The findings described in this thesis provide new perspectives in the mechanisms by which T follicular helper (Tfh) cells and tissue-resident memory T (TRM) cells modulate an alloimmune response after kidney transplantation. Both cell types have an effector memory phenotype and are able to mount an alloreactive response in which the function of IL-21 is involved. Moreover, these IL-21 driven T cells are active in the kidney allograft where they directly contribute to the process of rejection via the communication to CD8+ cytotoxic T cells and B cells. Furthermore, we found a broad effect of IL-21R blockade in our in vitro and in vivo transplant models all pointing to the same direction. Namely, blockade of IL-21R signaling has inhibiting effects on both the humoral and cellular arm of the alloimmune response. Overall, in this thesis we functionally characterized Tfh cells and TRM cells to gain knowledge about their role in alloreactivity after organ transplantation in patients. Our studies show that these T cell subsets communicate to other immune competent cells to enhance the alloimmune response via the formation of DSA, proinflammatory cytokines, and cytotoxins such as granzyme B and perforin. Modeling cell-to-cell communication networks of the T cells might help us to improve immunosuppressive treatment strategies, ultimately leading to enhanced kidney transplant outcomes.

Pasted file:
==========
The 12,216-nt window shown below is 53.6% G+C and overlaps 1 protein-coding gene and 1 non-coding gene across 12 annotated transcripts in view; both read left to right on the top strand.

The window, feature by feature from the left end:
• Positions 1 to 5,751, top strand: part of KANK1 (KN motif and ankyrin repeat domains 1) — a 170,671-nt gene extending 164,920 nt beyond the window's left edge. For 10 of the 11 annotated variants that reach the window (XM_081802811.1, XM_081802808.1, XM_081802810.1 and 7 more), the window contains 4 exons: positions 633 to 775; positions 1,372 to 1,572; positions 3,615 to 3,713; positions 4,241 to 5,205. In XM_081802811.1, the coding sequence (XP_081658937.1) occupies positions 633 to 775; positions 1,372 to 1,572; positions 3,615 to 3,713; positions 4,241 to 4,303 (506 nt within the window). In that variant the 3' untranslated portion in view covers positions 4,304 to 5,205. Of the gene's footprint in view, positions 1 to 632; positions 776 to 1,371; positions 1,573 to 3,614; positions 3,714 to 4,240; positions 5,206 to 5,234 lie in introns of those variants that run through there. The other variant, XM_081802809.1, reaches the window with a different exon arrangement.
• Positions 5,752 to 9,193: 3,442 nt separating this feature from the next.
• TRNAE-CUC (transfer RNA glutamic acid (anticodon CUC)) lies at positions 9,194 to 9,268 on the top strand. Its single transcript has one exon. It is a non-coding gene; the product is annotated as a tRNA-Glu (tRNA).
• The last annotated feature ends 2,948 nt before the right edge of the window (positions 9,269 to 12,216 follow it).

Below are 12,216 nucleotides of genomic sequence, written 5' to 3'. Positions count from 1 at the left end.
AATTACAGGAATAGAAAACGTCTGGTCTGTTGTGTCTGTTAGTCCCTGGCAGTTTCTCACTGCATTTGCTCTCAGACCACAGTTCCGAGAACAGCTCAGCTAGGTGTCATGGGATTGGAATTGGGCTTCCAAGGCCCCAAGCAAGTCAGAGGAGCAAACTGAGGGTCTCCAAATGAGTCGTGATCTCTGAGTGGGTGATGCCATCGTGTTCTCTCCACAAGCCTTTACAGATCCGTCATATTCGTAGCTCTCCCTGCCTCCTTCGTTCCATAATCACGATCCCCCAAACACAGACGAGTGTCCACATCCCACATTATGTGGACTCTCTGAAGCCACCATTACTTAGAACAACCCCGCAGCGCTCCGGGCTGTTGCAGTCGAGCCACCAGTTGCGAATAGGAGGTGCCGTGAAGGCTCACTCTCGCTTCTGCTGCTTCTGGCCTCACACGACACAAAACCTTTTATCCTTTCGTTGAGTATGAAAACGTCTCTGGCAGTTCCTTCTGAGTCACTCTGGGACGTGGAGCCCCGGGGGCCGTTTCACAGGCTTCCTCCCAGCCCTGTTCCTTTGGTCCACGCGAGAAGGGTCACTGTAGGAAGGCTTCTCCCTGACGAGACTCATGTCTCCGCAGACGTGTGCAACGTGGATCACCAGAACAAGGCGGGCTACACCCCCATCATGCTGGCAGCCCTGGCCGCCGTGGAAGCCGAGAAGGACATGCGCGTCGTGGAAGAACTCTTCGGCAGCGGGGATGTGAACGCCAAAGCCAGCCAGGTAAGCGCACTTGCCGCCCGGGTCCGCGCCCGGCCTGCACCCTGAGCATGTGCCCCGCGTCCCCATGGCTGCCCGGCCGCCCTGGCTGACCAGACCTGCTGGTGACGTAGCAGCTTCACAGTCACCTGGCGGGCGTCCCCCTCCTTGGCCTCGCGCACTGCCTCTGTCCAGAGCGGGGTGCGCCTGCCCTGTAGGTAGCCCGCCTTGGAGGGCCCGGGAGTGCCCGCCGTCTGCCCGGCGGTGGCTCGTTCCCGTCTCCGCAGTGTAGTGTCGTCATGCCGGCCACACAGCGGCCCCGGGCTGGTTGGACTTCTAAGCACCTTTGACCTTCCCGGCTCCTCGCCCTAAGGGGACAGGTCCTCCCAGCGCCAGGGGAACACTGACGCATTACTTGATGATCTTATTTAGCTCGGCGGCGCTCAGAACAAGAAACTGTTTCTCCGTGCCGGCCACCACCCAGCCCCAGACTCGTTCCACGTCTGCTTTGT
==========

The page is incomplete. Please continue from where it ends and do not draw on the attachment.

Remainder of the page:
Additional Metadata
Keywords Kidney transplantation, T follicular helper cell, B cell, IL-21, tissueresident memory T cell, ectopic lymphoid structures, allograft, rejection
Promotor C.C. Baan (Carla) , R.W. Hendriks (Rudi) , L.J.W. van der Laan (Luc)
Publisher Erasmus University Rotterdam
ISBN 978-94-6375-321-0
Persistent URL
de Leur, K. (2019, July 2). T cell communication in kidney transplantation. Erasmus University Rotterdam. Retrieved from